Apple URL Schemes allow Native iOS and web apps in Safari to trigger System and installed 3rd party apps.

For example, if your iOS app displays telephone numbers, you could use an appropriate URL to launch the Phone app whenever someone taps one of those numbers. Similarly, clicking an iTunes link, launches the iTunes app and plays the song specified in the link.

Firstly, one of the main benefits of these URL Schemes is that we can check if an application is installed on the user’s device by checking if the system can open the application’s URL scheme. Lets take Facebook as an example.

NSURL *url = [NSURL URLWithString:@"fb://"];
BOOL isInstalled = [[UIApplication sharedApplication] canOpenURL:url];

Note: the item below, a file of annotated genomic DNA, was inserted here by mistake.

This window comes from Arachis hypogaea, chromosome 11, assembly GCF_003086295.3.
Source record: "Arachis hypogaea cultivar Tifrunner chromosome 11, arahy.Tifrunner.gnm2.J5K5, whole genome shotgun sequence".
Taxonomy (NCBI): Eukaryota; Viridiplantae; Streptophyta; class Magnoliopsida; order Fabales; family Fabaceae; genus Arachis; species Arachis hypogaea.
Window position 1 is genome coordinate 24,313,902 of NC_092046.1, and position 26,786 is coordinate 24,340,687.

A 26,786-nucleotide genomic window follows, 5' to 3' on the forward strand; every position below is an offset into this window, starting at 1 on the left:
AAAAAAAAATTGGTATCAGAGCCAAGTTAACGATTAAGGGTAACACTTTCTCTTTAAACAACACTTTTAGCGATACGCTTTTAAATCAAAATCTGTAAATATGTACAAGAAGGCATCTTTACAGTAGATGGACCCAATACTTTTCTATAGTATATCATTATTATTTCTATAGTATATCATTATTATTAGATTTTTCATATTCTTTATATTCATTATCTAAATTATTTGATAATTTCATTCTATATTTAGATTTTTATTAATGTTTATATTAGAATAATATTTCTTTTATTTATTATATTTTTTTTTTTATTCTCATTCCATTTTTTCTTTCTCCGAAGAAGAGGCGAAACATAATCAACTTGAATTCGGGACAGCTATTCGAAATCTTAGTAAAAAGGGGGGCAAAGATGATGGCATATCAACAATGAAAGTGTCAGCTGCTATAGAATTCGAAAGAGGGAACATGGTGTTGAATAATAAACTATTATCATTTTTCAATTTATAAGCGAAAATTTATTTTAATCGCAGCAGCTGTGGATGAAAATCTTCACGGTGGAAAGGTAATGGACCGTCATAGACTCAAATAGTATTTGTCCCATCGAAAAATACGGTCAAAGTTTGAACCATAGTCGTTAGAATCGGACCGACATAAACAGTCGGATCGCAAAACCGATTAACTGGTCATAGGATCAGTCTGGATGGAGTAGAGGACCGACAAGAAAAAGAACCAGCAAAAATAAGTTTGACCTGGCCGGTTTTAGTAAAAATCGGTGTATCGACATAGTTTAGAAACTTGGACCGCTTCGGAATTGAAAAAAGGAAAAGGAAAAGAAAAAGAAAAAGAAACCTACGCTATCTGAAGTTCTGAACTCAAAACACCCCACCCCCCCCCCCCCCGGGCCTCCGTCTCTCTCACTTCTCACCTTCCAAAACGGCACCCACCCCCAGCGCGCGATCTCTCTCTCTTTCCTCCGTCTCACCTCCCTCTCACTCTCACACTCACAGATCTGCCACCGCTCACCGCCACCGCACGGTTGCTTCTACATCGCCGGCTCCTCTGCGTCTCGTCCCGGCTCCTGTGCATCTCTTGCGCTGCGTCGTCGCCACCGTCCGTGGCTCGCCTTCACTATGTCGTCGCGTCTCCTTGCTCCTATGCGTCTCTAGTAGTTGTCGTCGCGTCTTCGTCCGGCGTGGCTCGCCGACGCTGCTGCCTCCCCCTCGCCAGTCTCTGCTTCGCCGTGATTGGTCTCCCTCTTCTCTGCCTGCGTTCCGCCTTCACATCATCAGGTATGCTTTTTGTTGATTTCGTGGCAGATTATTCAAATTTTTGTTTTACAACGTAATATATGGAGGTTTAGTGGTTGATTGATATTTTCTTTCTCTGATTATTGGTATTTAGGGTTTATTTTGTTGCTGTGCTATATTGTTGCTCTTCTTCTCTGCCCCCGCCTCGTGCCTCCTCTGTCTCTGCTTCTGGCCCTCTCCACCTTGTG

Secondly, the real benefit is that these applications can not only be opened programmatically from another iOS device, but can be triggered to a certain section of that app. Talking the Facebook example again, fb:// loads up the default homepage of the Facebook app, while fb://profile opens up the user’s profile page.

if( [[UIApplication sharedApplication] canOpenURL:[NSURL URLWithString:@"fb://"]] )
    //open fb app on the user''s profile page
    [[UIApplication sharedApplication] openURL:[NSURL URLWithString:@"fb://profile"]];
    //otherwise load up the app store
    [[UIApplication sharedApplication] openURL:[NSURL URLWithString:@"itms-apps://"]];

Although there is some information on Apple’s official page, a larger-collection of URLs can be found here and here. It seems to be quite app-specific also. LinkedIn, for instance, doesn’t seem to allow much more than main page, profile, and groups.